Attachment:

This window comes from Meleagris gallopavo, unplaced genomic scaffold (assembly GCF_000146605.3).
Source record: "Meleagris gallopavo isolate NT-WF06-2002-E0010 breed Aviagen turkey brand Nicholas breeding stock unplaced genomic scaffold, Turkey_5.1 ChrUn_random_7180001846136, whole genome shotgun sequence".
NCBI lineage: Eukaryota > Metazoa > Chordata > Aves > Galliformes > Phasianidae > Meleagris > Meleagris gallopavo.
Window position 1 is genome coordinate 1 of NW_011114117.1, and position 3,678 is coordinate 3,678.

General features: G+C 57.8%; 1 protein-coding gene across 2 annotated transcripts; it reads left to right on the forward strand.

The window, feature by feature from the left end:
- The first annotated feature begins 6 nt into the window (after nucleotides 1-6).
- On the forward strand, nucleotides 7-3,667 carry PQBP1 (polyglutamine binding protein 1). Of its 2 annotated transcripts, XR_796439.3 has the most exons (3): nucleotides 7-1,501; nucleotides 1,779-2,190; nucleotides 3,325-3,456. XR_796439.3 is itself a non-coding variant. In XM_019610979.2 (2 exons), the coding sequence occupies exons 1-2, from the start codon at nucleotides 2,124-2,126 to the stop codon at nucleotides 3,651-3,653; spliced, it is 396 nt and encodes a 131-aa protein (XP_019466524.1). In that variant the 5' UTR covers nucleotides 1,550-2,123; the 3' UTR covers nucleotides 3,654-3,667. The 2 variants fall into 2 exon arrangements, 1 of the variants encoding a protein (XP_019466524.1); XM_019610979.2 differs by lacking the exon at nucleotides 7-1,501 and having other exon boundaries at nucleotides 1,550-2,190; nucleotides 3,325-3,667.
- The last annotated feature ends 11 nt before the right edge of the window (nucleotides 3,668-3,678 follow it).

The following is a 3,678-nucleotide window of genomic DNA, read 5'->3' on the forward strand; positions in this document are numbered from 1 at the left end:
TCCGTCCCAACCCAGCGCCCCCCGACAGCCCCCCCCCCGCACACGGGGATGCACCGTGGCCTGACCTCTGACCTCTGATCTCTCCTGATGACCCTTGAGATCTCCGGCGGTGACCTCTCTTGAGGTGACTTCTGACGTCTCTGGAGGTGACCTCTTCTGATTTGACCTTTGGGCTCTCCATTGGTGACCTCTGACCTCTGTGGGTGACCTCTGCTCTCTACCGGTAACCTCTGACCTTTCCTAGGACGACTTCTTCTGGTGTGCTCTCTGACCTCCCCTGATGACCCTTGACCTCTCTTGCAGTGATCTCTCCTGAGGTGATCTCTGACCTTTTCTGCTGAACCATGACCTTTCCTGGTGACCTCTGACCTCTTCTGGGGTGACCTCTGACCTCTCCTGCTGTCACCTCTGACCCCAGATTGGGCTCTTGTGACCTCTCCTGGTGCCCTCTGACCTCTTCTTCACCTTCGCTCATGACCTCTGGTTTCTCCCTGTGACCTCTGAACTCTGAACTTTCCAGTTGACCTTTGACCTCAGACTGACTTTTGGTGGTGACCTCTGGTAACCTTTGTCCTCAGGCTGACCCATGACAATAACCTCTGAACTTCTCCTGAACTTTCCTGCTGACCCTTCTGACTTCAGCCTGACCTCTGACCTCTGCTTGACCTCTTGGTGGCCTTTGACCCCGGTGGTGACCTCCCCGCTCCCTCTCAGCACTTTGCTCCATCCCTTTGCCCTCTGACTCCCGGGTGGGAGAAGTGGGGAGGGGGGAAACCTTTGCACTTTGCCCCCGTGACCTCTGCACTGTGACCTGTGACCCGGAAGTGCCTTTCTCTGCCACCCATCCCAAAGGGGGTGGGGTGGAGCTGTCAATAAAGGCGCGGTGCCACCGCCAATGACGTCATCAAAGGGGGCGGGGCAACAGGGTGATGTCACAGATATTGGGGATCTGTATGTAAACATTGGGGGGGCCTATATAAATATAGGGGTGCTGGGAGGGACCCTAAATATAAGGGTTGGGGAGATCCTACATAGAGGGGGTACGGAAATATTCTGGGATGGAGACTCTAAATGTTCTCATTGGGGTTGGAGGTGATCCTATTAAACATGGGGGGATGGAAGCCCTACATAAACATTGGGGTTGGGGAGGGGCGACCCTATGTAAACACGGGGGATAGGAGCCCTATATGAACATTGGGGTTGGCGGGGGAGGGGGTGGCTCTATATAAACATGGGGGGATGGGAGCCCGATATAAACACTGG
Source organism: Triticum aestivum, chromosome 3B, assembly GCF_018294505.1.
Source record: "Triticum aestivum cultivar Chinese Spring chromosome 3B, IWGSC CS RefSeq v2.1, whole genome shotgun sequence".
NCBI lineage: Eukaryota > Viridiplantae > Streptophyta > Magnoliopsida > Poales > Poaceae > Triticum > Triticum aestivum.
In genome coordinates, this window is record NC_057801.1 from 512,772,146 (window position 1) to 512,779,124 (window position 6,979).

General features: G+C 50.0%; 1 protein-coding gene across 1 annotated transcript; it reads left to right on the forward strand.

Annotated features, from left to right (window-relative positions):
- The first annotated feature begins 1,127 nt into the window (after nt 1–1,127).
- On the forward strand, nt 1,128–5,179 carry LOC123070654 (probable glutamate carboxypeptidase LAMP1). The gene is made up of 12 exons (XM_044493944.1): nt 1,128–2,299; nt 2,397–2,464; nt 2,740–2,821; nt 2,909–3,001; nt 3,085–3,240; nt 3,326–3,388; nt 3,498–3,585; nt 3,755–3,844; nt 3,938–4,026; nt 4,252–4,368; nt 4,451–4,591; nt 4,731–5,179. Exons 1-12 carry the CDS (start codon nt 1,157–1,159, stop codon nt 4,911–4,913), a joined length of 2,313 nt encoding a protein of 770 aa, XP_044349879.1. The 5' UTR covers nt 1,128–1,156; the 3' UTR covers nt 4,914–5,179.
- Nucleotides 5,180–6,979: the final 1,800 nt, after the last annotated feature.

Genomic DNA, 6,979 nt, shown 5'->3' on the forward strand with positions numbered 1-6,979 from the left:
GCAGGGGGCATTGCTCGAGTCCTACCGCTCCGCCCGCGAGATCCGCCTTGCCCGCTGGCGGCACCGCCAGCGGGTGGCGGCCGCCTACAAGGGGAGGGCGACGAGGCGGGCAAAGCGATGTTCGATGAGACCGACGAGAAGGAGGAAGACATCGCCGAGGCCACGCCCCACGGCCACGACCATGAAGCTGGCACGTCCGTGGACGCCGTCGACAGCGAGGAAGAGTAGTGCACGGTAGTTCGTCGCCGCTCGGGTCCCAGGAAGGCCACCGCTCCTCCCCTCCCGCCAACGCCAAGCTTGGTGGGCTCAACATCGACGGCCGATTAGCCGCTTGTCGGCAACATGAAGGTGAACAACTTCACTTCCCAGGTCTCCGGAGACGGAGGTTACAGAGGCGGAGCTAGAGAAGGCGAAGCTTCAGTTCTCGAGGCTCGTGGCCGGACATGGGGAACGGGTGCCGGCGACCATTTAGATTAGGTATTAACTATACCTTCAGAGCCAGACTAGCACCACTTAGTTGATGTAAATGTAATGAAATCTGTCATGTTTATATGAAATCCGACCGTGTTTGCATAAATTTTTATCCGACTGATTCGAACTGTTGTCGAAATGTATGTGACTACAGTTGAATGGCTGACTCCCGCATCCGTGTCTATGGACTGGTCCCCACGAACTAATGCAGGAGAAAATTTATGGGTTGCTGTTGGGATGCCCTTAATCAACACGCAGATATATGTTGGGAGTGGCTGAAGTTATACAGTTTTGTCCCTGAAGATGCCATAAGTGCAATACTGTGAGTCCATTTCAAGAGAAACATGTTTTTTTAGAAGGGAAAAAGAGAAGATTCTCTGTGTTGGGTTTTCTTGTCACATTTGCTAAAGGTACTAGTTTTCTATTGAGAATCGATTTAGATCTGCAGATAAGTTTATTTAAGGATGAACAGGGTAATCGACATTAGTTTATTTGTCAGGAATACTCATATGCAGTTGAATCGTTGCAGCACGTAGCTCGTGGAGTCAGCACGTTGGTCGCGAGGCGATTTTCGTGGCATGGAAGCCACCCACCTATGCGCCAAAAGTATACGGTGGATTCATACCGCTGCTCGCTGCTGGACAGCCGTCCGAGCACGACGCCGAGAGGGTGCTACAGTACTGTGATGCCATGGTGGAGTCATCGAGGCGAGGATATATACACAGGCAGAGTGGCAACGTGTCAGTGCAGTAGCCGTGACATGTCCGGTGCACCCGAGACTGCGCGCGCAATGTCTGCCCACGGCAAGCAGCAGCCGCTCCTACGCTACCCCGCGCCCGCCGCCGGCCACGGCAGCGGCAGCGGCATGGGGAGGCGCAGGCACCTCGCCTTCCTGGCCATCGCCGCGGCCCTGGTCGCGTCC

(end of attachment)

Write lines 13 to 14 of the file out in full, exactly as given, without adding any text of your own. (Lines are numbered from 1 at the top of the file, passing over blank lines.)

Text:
Source record: "Triticum aestivum cultivar Chinese Spring chromosome 3B, IWGSC CS RefSeq v2.1, whole genome shotgun sequence".
NCBI lineage: Eukaryota > Viridiplantae > Streptophyta > Magnoliopsida > Poales > Poaceae > Triticum > Triticum aestivum.